• by goombah99 (560566) on Tuesday January 29, 2013 @12:57PM (#42728675)

    Heck why not just meter it. You can pay per document saved or minutes of use. That way if I can have all my legacy documents stored and available on any computer and I just pay when I open them up to edit them. No seats just copies attached to credit cards accounts. No one time big payment.

    then when you get sent an MS word document you can edit it (for a price). Viewing could be free.

    This way you would not need an internet connection to pay (though that could be one way). Instead a security conscious company could buy a hundred thousand thousand one-time codes that you would enter every time you wanted to save a document. You dole these out internally. Sure people could cheat but they can do that now with cracked licensees if they really want to. Significant Bussinesses won't cheat.

    The whole concept here is like a terminator crop from monsanto where you do all the work raising the seed but it won't grow unless you pay Monsanto for the magic chemical it has been engineered to need. In this case you do the install and maintenance on your computer everything is local and under your control but you pay for a code when you want to save a new document.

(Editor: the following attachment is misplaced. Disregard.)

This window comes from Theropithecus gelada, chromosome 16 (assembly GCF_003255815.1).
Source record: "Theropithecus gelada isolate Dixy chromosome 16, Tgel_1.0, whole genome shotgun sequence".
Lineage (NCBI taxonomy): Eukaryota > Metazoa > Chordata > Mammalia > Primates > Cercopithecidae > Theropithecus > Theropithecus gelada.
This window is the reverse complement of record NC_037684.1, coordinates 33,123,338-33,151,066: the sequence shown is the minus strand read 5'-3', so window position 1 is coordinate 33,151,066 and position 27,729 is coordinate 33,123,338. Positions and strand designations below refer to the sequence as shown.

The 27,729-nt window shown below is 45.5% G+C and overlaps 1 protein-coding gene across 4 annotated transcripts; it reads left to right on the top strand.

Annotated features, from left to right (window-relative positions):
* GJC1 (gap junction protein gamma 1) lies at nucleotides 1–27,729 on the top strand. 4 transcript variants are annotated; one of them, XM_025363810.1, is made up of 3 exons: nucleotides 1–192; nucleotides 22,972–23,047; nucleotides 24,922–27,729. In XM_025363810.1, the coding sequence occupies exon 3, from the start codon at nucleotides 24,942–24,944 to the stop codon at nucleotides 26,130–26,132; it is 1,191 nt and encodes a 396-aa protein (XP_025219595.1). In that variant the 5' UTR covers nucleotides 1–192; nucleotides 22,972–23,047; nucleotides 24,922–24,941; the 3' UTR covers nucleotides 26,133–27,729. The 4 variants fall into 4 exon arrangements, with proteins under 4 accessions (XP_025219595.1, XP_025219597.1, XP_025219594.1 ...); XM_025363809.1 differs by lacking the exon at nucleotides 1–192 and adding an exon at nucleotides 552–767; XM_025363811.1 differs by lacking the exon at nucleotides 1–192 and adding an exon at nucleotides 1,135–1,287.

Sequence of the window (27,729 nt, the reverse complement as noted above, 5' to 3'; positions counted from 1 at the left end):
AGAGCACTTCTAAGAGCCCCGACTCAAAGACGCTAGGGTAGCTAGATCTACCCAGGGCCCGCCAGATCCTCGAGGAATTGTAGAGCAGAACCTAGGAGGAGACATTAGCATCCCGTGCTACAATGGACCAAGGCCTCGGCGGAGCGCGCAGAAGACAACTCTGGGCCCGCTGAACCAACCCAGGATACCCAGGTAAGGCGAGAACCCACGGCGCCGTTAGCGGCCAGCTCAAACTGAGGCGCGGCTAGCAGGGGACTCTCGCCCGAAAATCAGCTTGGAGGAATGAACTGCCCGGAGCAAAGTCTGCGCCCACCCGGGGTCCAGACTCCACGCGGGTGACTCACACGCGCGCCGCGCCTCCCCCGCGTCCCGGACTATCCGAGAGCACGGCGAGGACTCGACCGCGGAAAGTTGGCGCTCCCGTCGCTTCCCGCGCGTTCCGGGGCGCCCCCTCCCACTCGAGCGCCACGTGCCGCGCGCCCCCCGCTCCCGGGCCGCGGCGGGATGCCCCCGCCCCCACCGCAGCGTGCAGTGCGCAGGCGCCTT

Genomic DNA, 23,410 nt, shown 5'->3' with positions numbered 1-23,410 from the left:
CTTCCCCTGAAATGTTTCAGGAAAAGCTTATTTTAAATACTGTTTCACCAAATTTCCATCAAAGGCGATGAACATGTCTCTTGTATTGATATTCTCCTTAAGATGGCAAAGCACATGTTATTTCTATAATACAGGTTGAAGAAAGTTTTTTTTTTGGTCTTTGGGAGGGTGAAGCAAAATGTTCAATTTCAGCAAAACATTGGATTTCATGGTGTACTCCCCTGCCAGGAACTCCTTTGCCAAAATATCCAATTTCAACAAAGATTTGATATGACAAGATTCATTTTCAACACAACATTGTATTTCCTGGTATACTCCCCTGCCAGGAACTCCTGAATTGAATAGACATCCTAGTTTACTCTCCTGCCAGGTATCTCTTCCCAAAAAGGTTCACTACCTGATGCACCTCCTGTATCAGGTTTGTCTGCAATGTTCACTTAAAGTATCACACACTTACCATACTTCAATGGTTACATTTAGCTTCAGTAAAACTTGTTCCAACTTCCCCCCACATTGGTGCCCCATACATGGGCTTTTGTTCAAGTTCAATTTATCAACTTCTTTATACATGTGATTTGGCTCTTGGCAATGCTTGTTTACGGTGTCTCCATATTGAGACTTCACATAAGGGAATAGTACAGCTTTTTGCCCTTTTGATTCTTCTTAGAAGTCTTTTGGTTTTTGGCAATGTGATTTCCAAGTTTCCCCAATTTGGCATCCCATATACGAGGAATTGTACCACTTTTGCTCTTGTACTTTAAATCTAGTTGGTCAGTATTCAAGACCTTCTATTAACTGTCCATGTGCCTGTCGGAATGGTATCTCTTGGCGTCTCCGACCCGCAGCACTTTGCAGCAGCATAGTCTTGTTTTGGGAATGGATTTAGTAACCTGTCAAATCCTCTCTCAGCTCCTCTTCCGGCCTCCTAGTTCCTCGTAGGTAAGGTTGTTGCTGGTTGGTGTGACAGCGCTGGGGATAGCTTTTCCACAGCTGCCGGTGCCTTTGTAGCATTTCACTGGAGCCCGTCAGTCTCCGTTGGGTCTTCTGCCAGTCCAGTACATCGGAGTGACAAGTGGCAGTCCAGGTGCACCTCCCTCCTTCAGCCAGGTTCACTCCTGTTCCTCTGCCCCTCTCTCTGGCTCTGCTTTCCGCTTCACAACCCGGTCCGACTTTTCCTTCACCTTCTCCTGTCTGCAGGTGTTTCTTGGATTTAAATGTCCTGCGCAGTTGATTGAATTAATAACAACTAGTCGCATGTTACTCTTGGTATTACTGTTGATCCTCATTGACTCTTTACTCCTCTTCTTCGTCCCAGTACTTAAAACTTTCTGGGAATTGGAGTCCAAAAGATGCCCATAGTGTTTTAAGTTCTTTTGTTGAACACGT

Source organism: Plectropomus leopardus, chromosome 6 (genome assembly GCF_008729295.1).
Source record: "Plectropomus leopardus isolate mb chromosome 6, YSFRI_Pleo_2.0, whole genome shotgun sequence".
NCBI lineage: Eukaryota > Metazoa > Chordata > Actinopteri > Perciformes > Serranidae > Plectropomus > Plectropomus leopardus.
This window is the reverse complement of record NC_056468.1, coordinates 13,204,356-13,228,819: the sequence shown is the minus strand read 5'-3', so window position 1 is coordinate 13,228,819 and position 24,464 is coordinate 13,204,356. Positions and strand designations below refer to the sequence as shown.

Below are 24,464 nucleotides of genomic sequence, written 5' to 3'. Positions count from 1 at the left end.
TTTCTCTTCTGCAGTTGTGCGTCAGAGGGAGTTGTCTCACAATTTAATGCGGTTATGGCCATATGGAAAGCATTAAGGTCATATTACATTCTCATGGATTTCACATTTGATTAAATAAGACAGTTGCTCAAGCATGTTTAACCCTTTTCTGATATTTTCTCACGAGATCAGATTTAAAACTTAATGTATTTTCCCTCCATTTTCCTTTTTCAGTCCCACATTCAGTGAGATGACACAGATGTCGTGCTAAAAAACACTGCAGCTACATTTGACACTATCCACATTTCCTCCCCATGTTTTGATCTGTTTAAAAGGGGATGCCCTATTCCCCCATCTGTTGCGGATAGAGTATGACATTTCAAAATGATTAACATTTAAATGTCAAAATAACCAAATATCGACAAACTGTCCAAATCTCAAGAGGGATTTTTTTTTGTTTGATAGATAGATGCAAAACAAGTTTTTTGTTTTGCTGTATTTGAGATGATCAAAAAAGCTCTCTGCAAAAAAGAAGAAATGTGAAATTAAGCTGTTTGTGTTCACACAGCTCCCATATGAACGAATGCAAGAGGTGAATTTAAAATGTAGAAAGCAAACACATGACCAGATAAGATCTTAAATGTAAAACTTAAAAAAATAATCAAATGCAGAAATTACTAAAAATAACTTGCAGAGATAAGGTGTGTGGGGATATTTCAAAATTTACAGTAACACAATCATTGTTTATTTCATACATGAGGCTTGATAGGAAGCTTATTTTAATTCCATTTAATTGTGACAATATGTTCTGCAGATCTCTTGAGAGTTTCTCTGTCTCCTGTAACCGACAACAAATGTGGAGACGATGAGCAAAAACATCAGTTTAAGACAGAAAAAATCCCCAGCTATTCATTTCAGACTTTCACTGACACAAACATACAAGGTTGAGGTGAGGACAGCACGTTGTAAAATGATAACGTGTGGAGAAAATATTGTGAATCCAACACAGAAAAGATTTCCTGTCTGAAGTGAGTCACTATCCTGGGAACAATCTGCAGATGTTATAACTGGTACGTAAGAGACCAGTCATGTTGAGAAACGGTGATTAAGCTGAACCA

What matters then is the cost. Suppose the cost to buy it was $300, the cost to subscibe was $150 and the cost to meter it was 50 cents per document save. Which would appeal to you?

  • by bogie (31020) on Tuesday January 29, 2013 @12:58PM (#42728683) Journal

    "Only one person at a time may use the software on each licensed computer or licensed device. The service/software may not be used for commercial, non-profit, or revenue-generating activities."

    So if your kids want to use Word to make a Lemonade Stand sign so they can sell Lemonade for .05 a cup on the front lawn? Ilegal!

    Even worse your kids want to help out with Hurricane Sandy relief by making signs and posting them around the neighborhood telling people how they can help their local non-profit? Illegal!

    Or I guess you can't even print up an Ad that you plan on hanging in the local supermarket saying you have a couch for sale?

    Btw you wanna bet MS themselves hosts templates designed specifically for these activities?

    It's time we hold these companies accountable for the crap they shove in the TOS. What Microsoft is doing is BS and they need to be called on it. Feel free to email Microsoft and tell them that you wanted to buy Office 2013 but because their TOS make both you and your children criminals, you went with Openoffice etc instead.

  • by cryptizard (2629853) on Tuesday January 29, 2013 @01:23PM (#42729103) Homepage
    Nice McCarthyism there. I know, its an easy way to avoid thinking and responding intelligently, you can't just accuse people of being shills because you don't agree with them.

FORTRAN is a good example of a language which is easier to parse using ad hoc techniques. -- D. Gries [What's good about it? Ed.]